Saturday, August 29, 2009

Where Do You Find Hope?

Hope is the thing with feathers that perches in the soul and sings the tune without the words and never stops... at all. ~ Emily Dickinson

I gave up on hope. Hope it seemed to me was some lofty goal for the future that never seemed to materialize.

For many years, I guess you could say my definition of hope was more like what you might find in the dictionary under unfulfilled hope, and certainly in alignment with the view of Friedrich Nietzsche, “Hope is the worst of evils, for it prolongs the torments of man.”

What really bothered me was that deep down I felt as though I was here to share messages of hope, but I couldn’t figure out what purpose hope served other than to stimulate greater misery.

It wasn’t until I started writing my book, “The Root of All Healing,” that a more positive perspective of hope began to make some sense. As I shared stories about the healing successes of people I knew, I remembered the influential, healing power of telling our stories.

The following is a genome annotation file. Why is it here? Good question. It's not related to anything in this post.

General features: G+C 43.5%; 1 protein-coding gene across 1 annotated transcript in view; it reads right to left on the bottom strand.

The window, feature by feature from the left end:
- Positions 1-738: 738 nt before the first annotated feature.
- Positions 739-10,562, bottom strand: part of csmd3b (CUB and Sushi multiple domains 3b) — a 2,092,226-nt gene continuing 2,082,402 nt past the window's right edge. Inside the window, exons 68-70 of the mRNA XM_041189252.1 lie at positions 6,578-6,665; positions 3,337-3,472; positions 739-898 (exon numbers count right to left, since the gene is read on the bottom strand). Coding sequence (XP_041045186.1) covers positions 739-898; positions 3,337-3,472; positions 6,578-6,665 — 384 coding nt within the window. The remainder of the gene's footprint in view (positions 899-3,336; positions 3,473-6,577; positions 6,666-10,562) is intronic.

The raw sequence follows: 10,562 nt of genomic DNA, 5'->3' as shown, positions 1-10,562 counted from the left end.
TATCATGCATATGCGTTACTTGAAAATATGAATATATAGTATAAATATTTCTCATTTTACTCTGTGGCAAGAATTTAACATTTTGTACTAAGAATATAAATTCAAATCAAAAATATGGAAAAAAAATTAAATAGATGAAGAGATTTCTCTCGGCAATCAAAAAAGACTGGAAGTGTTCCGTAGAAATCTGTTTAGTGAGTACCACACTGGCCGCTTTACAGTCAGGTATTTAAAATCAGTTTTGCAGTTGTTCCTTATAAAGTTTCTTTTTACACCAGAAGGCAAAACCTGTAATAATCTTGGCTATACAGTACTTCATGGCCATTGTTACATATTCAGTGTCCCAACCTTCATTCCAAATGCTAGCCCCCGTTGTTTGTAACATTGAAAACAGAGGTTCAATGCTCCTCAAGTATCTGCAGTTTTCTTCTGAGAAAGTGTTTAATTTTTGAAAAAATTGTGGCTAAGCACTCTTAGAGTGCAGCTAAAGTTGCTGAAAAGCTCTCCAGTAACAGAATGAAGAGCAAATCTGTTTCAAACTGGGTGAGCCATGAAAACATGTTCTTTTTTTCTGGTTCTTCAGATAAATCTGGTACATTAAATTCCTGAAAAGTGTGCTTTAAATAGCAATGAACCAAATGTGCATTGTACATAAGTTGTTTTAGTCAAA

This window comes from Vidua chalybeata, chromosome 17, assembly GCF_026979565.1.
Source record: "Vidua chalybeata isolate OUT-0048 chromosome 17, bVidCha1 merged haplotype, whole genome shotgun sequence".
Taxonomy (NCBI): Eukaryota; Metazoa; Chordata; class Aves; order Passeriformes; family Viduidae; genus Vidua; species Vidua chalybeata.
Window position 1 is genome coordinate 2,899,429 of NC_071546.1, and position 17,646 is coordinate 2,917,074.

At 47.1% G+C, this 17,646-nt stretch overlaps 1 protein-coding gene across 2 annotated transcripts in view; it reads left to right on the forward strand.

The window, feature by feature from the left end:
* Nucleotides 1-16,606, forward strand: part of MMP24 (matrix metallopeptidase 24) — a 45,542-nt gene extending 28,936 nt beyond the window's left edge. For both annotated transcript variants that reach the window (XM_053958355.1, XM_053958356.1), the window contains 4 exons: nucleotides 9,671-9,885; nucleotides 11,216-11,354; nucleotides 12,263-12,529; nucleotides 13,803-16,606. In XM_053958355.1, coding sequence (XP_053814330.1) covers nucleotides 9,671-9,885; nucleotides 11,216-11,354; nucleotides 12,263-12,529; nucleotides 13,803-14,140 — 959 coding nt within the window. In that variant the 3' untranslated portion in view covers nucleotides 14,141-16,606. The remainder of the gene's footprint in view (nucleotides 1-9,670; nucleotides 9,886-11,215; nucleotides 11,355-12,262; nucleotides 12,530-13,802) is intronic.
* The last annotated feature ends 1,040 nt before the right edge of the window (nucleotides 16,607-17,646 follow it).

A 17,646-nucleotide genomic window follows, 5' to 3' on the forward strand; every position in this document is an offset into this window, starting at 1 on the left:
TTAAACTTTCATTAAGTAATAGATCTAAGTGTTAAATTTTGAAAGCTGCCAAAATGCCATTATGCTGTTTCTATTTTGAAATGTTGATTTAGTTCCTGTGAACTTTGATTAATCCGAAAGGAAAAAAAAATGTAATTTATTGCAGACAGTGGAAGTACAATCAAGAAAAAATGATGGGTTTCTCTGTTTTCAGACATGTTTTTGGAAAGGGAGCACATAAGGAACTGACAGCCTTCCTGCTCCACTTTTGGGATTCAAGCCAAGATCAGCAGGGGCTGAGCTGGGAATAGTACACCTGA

I paid more attention when I sat in talking circles. One person would be sharing their story and across the room another person’s eyes were filling with tears. I listened to conversations between people. One would share a success story and someone else who was listening would bow their head and softly smile, as if to say—next time it will be me.

When in ceremony, I watched the children. As we prayed for our world, the children were a living reminder that the future we prayed for is the story we wanted to give to them.

We find hope in each other’s stories. We find our own potential when we hear about how another discovered theirs’. We find the courage to keep going because we realize someone else shared our own doubts and fears, yet saw their way through to the results they wanted.

I doubt that hope can be concisely defined any better than we can define love. But I do know now that hope is not about the future, nor is it about a far-off, unachievable dream.